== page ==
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Doors drummer John Densmore says the music’s not over: “Those songs are in our blood”

  • john densmore 660 reuters.jpg

    John Densmore, drummer of the The Doors, speaks at a ceremony for the unveiling of the star for rock band Jane's Addiction on the Walk of Fame in Hollywood, California October 30, 2013. REUTERS/Mario Anzuoni (UNITED STATES - Tags: ENTERTAINMENT) - RTX14UEJ

  • robby krieger 660 reuters.jpg

    Robby Krieger, guitarist of the Doors, performs at "Gibson Celebrates The Beatles in Art and Song" in Beverly Hills, California January 22, 2014. REUTERS/Fred Prouser (UNITED STATES - Tags: ENTERTAINMENT) - RTX17QVT

Earlier this month Doors guitarist Robby Krieger told FOX411 that after years of not speaking, he and drummer John Densmore were finally talking again. So we thought it would be great to get Densmore to tell us what it was like to play with Krieger for the first time in 20 years, and how Jim Morrison might have survived in the 21st century.

FOX411: It’s nice to hear you and Robby Krieger are back on speaking terms.

John Densmore: Yeah, well, let’s back up a little. Before I published my second self-centered book, "The Doors Unhinged" [in 2013], I sent both Ray and Robby the last chapter with a note saying this book is probably going to be a hard pill to swallow, but I want to make sure you get to this chapter where I say I love you guys and you’re my musical brothers. I mean, how could we not be? We created magic in a garage.

FOX411: And you were able to have a final conversation with Ray, too.

Densmore: I heard Ray was getting really sick. I gave him a call, and fortunately he picked up. We had a conversation (sighs, pauses)… It felt like closure. It was really a gift. And then I said to Robby, “Let’s play a concert for Ray – a benefit for cancer, in his honor.” No word on when it’ll happen yet. It’s a big project. But we’ll do it somewhere.

FOX411: That’s good news. You and Robby got to test drive playing Doors music again recently.

Densmore: There was a screening of the documentary "Mr. Mojo Risin’: The Making of L.A. Woman" at the Los Angeles County Museum of Art, and they wanted us to do Q&A, which we did. But I said to Robby, “Why don’t you bring a little acoustic guitar, and I’ll bring a hand drum, and we’ll break up the blah-blah with some music?” We played for about 15 minutes. We hadn’t played together in 20 years, and it was thrilling! Just after a couple of bars, we were completely back in the groove. [Their set consisted of “People Are Strange,” “Love Me Two Times,” “Spanish Caravan,” and “Riders on the Storm.”]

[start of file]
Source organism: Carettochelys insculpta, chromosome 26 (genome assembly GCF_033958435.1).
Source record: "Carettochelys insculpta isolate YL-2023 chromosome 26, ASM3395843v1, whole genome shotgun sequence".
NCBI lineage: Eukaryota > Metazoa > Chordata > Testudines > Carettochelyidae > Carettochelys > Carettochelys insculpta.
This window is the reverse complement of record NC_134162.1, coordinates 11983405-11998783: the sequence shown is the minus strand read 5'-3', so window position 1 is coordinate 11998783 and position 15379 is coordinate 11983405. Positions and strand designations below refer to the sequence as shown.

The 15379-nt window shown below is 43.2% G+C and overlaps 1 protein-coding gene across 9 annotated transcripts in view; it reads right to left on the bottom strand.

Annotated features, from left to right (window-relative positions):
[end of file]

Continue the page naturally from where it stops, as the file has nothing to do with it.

FOX411: Like you’d never been gone from each other.

Densmore: Yeah. You know, you play those songs so many times, they’re in your blood.

FOX411: Let’s talk about Jim Morrison. You could you tell there was something different about him as an artist as soon as you met him, couldn’t you?

Densmore: Yeah, you bet! I thought he was incredibly good-looking and had incredible lyrics, but he was so friggin’ shy. I first went, “Hmm, I don’t think this is the next Mick Jagger.” He had never sung before, so he was really not a professional. But he had these words, and they were magic.

FOX411: Was “Moonlight Drive” the first thing of his you heard?

Densmore: True, that was the first set of lyrics the late, great Ray Manzarek handed me, and I just thought, “Wow, these are very percussive. I’m going to hear rhythms immediately.”

FOX411: When did you see Jim start to change?

Densmore: In my first self-centered memoir, "Riders on the Storm," I say when Jim wrote the lyrics, “I am the Lizard King/I can do anything,” that’s when he lost his, I don’t want to say “soul” (pauses)… he lost his center. He was buying his own myth that he was building. It got kinda weird. Or maybe the alcohol was getting to him, I don’t know.

FOX411: All things considered, would the four Doors still be doing their thing together today?

Densmore: I used to say no, because Jim was so hell-bent on self-destruction. People would say, “Well, in this era, would he be clean and sober?” and I’d say, “Naaah, [he’s a] kamikaze drunk.” But I changed my mind. I look at [Eric] Clapton, and I look at Eminem, a great creative, angry guy like Jim – it’s a different time. He could have turned it around. Back then, we didn’t have substance abuse clinics. We didn’t know he had a disease. So yeah, we’d still be doing it, and we’d probably be following the mellower, rock-jazz "L.A. Woman" kind of thing live.

FOX411: You four guys seemed to click right away. You had a chemistry that was unlike any other band.

Densmore: Synchronicity, or something like that. Call it “tribal Jungian energy together.” We knew we were tight and good, but we didn’t know we were going to be the band to help each generation cut its umbilical cord.

FOX411: When you say “The Doors” to people, they automatically have a sense of what that is. You define a sound that’s not replicable by other bands.

Densmore: Wow. I never thought of it that way. I like how you put it – that when you say the name “The Doors,” you hear a particular sound. There is a uniqueness. It’s the same with Hendrix. Nobody can imitate that.

FOX411: You’ve always maintained a level of integrity about The Doors’ legacy that’s never wavered. And you personally upheld the pact you guys made about never selling your music out to commercials, even when the others wanted to.

Densmore: Thanks. I’m not against a new band doing commercials to pay the rent. It’s harder than ever to make it. But in our situation, with Jim being so adamantly against seeing, “Come on Buick, light my fire” – I’m not going to forget that.

Mike Mettler is the former editor-in-chief and current music editor of Sound & Vision, and he interviews artists and producers about their love of music and high-resolution audio on his own site, Soundbard.com.

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